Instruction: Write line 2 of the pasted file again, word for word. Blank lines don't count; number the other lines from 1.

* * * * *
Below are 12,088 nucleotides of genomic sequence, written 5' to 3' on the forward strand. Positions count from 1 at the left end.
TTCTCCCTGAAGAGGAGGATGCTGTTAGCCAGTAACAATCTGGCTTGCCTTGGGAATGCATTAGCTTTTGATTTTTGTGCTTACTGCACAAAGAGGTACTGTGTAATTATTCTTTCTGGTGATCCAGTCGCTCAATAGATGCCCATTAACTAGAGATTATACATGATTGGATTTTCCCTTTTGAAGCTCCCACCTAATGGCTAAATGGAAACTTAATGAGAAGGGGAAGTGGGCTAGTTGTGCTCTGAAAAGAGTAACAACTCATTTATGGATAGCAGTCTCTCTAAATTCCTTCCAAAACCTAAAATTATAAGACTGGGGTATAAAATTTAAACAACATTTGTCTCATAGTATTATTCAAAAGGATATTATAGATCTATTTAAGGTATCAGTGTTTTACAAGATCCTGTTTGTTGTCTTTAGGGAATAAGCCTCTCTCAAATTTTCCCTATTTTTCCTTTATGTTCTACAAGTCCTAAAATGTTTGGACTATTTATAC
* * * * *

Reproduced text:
TTCTCCCTGAAGAGGAGGATGCTGTTAGCCAGTAACAATCTGGCTTGCCTTGGGAATGCATTAGCTTTTGATTTTTGTGCTTACTGCACAAAGAGGTACTGTGTAATTATTCTTTCTGGTGATCCAGTCGCTCAATAGATGCCCATTAACTAGAGATTATACATGATTGGATTTTCCCTTTTGAAGCTCCCACCTAATGGCTAAATGGAAACTTAATGAGAAGGGGAAGTGGGCTAGTTGTGCTCTGAAAAGAGTAACAACTCATTTATGGATAGCAGTCTCTCTAAATTCCTTCCAAAACCTAAAATTATAAGACTGGGGTATAAAATTTAAACAACATTTGTCTCATAGTATTATTCAAAAGGATATTATAGATCTATTTAAGGTATCAGTGTTTTACAAGATCCTGTTTGTTGTCTTTAGGGAATAAGCCTCTCTCAAATTTTCCCTATTTTTCCTTTATGTTCTACAAGTCCTAAAATGTTTGGACTATTTATAC